Exploring various contemplative schools in Hinduism, Buddhism and Taoism, and to some extent also in Christianity and Sufi traditions, I had always been struck by the similarities between the experimental laboratory method of science and experiential methods of meditation and contemplation in many traditional spiritual approaches. The idea of stepping out of the world so to speak, in order to observe the world and your own role in it better, makes a lot of sense. Taking a step back, in order to better jump forwards in ways that otherwise would have been difficult to do, is a common technique in many arts and crafts, from playing scales on a musical instrument to going to the moves of a dance step by step.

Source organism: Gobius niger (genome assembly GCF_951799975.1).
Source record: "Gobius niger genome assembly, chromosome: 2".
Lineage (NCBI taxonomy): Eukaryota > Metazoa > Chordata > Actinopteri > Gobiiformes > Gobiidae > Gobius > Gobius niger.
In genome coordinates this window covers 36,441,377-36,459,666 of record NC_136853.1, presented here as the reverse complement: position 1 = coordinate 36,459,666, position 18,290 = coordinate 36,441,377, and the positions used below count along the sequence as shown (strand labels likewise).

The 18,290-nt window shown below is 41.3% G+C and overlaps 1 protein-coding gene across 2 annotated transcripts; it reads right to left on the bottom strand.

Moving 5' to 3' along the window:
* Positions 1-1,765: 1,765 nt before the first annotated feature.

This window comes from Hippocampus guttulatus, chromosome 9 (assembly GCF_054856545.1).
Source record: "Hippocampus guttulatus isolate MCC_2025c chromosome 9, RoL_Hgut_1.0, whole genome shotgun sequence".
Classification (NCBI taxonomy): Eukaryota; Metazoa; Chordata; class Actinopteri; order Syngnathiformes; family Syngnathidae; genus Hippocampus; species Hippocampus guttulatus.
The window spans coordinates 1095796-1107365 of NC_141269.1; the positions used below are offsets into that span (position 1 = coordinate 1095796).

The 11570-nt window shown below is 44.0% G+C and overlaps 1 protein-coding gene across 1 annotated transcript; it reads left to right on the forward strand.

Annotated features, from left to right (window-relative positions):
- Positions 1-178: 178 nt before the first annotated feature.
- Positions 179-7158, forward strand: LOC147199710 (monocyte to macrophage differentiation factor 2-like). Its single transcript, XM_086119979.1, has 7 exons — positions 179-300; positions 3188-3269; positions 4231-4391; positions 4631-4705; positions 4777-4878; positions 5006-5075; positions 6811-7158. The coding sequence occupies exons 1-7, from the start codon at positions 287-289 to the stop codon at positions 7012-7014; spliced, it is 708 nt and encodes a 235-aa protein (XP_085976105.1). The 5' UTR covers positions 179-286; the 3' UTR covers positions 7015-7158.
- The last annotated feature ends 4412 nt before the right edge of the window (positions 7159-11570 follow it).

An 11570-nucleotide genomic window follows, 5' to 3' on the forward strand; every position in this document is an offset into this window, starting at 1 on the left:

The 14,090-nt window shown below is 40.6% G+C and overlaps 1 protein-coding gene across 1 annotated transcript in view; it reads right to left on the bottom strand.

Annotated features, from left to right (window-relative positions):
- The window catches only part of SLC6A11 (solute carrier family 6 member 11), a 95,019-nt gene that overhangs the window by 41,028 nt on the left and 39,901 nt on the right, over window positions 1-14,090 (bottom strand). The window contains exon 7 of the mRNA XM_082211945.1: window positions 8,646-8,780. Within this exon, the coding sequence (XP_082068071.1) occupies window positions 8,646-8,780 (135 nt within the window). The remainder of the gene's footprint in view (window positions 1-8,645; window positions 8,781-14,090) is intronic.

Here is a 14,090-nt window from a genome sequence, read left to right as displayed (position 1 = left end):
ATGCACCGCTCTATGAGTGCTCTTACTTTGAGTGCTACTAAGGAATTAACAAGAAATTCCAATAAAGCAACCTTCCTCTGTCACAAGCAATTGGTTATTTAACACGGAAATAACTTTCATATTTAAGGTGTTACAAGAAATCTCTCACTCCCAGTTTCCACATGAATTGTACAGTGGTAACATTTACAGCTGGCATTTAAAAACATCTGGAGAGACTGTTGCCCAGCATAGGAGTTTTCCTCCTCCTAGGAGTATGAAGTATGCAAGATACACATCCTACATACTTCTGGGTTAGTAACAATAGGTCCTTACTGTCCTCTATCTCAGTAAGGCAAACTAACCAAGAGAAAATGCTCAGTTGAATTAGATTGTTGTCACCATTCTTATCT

The idea of viewing my own life as a laboratory has always appealed to me. To view the world through the lens of working hypotheses, ideas to be tested and challenged, and used until they can be safely replaced with something better, all that seemed so much better than relying on dogma, faith or just plain habit. In laboratory mode, theory is used as an indispensable tool for exploration, but nothing is put into stone. Theory presents possible identifications, but working in a lab can teach you a form of freedom from identification. In the light of new experimental results, all previous ideas are up for grabs. And while we need a lot of firm results before we even begin to think of making a major overhaul in our theoretical ideas, the possibility of such overhauls is built in into laboratory life.